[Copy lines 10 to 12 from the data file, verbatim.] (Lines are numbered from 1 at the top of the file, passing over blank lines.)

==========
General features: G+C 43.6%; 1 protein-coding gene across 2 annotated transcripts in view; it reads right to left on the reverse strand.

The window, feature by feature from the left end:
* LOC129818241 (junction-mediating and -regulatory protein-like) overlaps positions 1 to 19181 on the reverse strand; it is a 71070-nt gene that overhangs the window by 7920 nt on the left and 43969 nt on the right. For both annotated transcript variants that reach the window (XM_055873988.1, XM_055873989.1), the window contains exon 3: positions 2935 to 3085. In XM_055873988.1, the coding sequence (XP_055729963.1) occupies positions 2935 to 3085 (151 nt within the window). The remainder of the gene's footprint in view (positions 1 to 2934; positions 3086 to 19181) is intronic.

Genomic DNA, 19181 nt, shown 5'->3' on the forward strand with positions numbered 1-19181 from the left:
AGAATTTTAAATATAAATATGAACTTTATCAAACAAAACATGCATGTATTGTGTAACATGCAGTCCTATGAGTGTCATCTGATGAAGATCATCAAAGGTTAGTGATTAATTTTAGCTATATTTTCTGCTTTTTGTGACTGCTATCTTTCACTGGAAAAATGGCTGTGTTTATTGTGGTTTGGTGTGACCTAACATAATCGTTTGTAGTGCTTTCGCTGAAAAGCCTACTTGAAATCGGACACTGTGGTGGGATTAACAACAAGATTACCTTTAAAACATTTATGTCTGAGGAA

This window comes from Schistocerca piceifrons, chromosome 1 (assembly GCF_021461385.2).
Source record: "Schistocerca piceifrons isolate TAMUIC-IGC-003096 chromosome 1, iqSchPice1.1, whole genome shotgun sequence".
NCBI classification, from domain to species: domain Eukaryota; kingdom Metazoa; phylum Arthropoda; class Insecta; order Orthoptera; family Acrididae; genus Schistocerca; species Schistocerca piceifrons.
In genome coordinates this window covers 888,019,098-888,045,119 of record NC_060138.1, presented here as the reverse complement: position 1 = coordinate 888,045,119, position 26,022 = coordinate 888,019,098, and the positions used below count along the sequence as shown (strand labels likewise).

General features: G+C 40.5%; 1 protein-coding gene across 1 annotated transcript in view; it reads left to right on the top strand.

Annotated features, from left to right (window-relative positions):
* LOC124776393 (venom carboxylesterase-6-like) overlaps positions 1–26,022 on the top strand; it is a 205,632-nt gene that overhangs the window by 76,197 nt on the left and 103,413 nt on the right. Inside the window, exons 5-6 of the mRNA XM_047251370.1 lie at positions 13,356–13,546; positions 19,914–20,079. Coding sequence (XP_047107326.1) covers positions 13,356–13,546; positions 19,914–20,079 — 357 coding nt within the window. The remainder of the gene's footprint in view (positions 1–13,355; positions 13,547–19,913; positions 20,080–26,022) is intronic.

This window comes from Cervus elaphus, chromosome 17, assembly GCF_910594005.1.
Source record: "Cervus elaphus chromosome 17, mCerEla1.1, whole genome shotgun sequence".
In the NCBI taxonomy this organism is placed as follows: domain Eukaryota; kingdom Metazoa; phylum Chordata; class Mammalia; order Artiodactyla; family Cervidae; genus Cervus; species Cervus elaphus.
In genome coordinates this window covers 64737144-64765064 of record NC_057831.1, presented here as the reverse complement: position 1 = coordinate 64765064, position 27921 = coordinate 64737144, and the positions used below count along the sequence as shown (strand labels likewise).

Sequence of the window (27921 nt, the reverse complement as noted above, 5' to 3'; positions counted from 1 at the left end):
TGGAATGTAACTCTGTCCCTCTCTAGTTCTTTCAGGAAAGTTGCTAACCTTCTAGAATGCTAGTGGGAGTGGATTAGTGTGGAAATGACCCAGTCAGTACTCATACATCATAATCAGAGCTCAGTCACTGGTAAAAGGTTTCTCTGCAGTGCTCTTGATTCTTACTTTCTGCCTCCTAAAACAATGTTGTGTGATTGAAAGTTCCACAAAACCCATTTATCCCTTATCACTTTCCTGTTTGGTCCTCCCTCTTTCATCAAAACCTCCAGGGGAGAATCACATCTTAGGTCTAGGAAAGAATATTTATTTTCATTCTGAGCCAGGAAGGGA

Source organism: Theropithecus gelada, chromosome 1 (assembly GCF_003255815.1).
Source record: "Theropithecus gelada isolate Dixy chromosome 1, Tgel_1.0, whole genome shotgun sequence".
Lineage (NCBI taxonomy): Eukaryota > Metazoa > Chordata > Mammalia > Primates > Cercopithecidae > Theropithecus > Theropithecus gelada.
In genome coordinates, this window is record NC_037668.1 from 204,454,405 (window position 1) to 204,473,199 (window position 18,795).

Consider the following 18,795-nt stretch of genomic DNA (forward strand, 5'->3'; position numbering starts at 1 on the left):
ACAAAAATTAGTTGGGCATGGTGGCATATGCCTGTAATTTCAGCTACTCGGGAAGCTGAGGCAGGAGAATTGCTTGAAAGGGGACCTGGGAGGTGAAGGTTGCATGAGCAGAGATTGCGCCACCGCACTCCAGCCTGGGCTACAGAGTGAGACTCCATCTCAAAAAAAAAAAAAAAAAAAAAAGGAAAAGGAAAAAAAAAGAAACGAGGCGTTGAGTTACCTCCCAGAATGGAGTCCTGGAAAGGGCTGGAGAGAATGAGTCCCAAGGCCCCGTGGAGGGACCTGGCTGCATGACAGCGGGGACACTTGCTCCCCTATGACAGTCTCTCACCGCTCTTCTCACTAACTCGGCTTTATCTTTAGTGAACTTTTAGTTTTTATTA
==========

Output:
General features: G+C 40.5%; 1 protein-coding gene across 1 annotated transcript in view; it reads left to right on the top strand.

Annotated features, from left to right (window-relative positions):
* LOC124776393 (venom carboxylesterase-6-like) overlaps positions 1–26,022 on the top strand; it is a 205,632-nt gene that overhangs the window by 76,197 nt on the left and 103,413 nt on the right. Inside the window, exons 5-6 of the mRNA XM_047251370.1 lie at positions 13,356–13,546; positions 19,914–20,079. Coding sequence (XP_047107326.1) covers positions 13,356–13,546; positions 19,914–20,079 — 357 coding nt within the window. The remainder of the gene's footprint in view (positions 1–13,355; positions 13,547–19,913; positions 20,080–26,022) is intronic.